A battery developed for electric cars can be recharged in minutes
ELECTRIC cars have long been viewed
as environment- friendly substitutes
to the conventional petrol and diesel
driven cars, But one of the main problems confronting the electric car manufacturers is the long time - sometimes
as much as 12 hours - that it takes
to recharge the vehicles' batteries. Now,
a team of Australian researchers say
that they have developed a battery
that can be recharged at the vehicle
service station in minutes (New
Scientist, Vol 147, No 1986).
Like conventional batteries, the new device relies on electricity conducting liquid solutions - the electrolytes, bui unlike the former, the latter has 2 electrolytes containing different solutions of vanadium sulpbate and dilute sulphuric acid. The most significant feature of the new battery is that when the solutions are spent, they can be pumped out and replaced, which requires just a few minutes. They can be charged and made ready for the next driver who needs to fill up.
The power source called a vanadium redox flow battery, has been developed by electrical engineers and electrochemists of the Sydney-based University of New South Wales. It has 2 tanks holding the vanadium solutions which are linked to a group of battery cells by 2 small pumps. The pumps replace extra solutions in the stack, when, for instance, the vehicle needs extra power to accelerate uphill. The designers say that only 5 per cent of the energy from the battery is consumed for powering the pumps.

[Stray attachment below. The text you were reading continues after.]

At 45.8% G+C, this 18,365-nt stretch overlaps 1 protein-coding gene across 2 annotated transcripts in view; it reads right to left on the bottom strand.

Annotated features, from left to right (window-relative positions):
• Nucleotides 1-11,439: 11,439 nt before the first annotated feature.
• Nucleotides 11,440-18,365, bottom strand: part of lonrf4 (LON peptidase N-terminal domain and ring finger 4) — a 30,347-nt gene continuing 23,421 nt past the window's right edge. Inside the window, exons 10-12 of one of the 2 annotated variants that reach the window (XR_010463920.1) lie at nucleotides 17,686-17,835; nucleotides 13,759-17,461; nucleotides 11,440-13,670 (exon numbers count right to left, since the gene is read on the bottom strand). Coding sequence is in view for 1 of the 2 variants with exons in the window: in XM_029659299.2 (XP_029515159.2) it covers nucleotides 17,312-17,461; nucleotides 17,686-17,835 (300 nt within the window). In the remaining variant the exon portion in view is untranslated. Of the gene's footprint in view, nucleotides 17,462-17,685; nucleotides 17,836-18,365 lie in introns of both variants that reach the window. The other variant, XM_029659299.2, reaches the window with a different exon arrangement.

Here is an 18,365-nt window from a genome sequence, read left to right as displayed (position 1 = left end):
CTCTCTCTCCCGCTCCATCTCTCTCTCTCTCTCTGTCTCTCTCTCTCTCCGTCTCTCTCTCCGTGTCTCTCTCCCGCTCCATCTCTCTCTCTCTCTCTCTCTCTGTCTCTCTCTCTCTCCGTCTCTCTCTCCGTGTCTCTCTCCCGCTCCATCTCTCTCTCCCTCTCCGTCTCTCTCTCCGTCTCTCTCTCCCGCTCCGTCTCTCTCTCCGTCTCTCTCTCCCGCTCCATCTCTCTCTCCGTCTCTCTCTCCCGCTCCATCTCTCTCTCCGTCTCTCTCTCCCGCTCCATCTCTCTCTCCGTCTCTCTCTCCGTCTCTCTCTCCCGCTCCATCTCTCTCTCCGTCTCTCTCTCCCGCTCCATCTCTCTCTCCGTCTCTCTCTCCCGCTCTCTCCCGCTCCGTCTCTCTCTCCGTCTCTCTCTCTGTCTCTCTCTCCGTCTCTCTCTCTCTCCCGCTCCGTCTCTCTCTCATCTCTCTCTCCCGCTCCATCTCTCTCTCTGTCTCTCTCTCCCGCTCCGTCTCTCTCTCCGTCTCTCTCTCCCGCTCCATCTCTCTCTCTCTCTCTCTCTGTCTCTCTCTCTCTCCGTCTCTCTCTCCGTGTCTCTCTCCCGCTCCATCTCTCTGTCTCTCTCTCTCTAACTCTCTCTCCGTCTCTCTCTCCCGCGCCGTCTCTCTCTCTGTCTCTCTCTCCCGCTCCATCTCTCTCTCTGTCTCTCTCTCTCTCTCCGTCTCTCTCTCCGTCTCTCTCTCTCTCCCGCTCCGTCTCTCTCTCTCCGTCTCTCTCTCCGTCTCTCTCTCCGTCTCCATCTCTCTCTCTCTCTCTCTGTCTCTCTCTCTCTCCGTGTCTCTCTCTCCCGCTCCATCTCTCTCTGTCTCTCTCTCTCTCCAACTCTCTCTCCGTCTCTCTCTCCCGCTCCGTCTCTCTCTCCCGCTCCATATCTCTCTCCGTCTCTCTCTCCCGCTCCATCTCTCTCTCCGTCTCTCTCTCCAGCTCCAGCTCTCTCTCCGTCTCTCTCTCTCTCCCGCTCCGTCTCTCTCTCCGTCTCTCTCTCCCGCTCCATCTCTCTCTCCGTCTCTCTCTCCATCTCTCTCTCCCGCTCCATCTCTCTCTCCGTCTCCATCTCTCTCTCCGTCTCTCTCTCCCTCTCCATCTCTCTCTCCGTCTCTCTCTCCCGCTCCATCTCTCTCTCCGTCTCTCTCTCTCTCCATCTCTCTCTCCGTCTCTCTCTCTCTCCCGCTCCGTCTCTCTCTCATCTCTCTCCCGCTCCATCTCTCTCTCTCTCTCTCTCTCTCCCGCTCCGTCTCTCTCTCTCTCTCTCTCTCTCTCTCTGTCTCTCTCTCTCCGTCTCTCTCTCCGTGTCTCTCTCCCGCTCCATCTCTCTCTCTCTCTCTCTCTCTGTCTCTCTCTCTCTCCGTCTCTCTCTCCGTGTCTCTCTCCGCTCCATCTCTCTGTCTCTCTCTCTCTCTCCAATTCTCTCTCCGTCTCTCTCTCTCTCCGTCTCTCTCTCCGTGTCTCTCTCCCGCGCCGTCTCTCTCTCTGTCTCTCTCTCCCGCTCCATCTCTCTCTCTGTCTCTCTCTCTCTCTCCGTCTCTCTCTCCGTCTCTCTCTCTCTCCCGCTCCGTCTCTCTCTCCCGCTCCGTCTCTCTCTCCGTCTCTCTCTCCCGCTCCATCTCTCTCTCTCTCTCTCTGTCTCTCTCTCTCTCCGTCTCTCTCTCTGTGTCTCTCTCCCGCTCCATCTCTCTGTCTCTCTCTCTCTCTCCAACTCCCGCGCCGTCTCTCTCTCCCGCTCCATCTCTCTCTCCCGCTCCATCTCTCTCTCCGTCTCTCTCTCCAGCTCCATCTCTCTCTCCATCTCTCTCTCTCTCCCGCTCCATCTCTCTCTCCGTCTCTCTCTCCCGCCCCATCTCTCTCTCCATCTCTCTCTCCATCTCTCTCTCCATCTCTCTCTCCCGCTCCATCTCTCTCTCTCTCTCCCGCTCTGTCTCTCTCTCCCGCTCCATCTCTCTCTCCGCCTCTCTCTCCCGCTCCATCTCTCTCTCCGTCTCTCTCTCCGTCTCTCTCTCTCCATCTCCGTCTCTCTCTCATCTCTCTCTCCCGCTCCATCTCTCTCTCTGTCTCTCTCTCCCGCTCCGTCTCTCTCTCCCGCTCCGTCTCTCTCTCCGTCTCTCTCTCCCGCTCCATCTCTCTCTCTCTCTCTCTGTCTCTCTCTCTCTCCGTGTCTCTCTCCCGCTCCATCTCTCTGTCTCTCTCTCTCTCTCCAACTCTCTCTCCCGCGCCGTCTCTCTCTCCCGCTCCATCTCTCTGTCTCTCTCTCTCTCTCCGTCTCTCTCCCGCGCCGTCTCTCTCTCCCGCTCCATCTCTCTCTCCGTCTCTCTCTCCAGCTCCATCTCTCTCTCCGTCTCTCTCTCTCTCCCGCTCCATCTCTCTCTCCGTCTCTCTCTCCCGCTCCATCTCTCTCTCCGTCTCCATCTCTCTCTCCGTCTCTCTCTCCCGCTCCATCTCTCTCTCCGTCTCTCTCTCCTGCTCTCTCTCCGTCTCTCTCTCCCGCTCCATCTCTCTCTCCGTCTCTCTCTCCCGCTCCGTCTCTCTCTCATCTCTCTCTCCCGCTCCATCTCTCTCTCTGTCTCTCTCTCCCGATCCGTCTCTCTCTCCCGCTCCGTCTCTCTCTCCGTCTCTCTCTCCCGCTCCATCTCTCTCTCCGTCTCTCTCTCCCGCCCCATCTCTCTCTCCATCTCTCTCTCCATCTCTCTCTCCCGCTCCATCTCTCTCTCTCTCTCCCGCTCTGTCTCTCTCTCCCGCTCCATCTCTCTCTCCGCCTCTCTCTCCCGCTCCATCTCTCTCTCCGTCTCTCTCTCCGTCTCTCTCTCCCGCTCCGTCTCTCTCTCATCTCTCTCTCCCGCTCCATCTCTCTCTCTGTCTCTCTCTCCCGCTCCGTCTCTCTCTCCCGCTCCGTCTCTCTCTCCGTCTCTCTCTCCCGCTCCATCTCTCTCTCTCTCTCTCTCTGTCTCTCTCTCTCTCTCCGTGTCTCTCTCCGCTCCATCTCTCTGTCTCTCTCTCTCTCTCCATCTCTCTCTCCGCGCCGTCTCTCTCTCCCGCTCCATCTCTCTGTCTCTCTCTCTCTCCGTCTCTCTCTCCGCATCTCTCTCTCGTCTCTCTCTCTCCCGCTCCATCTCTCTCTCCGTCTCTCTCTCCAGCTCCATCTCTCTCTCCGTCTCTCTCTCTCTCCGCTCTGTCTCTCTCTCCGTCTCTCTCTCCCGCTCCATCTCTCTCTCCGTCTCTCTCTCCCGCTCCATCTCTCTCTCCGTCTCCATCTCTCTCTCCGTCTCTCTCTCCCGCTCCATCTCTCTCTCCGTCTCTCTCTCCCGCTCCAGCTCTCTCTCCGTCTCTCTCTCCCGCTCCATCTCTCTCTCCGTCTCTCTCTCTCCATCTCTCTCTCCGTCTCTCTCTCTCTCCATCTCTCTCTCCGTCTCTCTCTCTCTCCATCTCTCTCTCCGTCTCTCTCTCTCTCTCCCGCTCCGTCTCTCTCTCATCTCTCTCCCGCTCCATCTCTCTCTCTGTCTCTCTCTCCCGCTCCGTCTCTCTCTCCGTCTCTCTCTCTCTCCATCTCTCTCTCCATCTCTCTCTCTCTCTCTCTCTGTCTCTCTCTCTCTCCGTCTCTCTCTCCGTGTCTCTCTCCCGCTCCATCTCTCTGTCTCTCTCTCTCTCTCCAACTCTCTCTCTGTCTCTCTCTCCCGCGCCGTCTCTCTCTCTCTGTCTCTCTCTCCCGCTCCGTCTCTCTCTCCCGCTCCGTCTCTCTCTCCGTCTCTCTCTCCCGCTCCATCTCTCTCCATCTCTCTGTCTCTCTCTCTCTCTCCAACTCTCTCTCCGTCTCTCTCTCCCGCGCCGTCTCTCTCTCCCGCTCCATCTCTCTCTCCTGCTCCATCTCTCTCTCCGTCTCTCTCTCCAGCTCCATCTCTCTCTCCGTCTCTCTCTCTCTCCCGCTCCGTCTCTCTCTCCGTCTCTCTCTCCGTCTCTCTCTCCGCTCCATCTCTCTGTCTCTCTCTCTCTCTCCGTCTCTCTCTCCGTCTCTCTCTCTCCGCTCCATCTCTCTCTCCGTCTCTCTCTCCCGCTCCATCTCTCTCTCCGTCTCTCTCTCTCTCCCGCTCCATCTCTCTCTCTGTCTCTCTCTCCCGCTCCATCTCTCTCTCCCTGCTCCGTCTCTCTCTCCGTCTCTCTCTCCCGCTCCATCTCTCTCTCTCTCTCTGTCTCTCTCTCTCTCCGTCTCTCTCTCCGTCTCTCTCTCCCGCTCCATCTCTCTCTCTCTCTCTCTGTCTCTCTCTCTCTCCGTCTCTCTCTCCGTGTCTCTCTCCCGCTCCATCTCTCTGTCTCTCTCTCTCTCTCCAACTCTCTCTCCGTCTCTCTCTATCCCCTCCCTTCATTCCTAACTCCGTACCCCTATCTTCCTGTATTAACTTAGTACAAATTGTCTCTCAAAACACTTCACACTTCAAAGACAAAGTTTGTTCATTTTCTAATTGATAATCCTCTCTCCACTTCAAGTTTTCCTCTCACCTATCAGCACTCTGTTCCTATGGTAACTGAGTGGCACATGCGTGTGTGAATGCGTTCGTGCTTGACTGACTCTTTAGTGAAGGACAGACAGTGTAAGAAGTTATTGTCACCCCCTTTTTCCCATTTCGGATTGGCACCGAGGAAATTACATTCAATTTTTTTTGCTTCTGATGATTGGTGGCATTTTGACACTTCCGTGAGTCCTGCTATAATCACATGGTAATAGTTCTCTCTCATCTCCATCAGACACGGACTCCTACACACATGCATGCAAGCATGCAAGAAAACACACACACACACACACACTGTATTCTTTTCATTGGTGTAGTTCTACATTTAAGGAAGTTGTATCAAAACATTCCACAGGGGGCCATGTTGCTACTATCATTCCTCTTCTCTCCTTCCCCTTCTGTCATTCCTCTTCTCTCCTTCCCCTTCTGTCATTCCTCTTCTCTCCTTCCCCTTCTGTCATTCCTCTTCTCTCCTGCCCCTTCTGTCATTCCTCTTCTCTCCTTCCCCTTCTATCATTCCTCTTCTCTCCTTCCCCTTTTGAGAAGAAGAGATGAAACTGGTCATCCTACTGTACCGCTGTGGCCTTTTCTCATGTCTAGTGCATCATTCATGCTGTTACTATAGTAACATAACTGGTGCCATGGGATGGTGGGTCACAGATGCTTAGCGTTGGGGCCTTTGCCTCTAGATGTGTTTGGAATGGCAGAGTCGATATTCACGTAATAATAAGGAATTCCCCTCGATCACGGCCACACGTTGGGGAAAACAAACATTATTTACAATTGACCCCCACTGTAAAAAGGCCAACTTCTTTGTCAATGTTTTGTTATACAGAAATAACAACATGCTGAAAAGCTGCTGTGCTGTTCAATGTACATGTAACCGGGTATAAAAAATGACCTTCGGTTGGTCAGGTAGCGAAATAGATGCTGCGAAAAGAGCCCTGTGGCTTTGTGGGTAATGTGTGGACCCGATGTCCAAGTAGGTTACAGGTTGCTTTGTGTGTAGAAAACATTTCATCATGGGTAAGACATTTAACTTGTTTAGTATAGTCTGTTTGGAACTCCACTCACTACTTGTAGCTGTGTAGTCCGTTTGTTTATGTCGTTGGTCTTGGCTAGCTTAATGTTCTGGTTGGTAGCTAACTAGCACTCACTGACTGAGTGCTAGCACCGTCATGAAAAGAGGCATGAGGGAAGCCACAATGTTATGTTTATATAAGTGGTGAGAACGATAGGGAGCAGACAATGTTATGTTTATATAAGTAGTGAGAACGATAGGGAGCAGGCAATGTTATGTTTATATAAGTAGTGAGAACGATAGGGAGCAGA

Maria Skyllas-Kazacos, who heads the research team, says, "We can 46demonstrate that the battery works." The researchers have already developed a golf cart that is driven by the battery. "But at the moment, it is too big to be used in cars. We need to reduce the size of storage tanks holding the electrolyte solutions," Skyllas-Kazacos adds.
The new battery, at the moment, needs 280-litre storage tanks - just apt for a bus or a lorry but too big for a family car, say researchers. The team is working on reducing the tank size by doubling the vanadium concentration in electrolytic solutions. This would provide enough energy to run an efectric vehicle for 160 kin, says Skyllas- Kazacos. Compared to other batteries which heat up when being recharged, the new device is safer as it works on ambient temperatures - the electrolytes act as coolants, she adds. Thailand-based Thai Gypsum Products has already begun trials of the new battery to provide back-up power for solar houses in remote areas.
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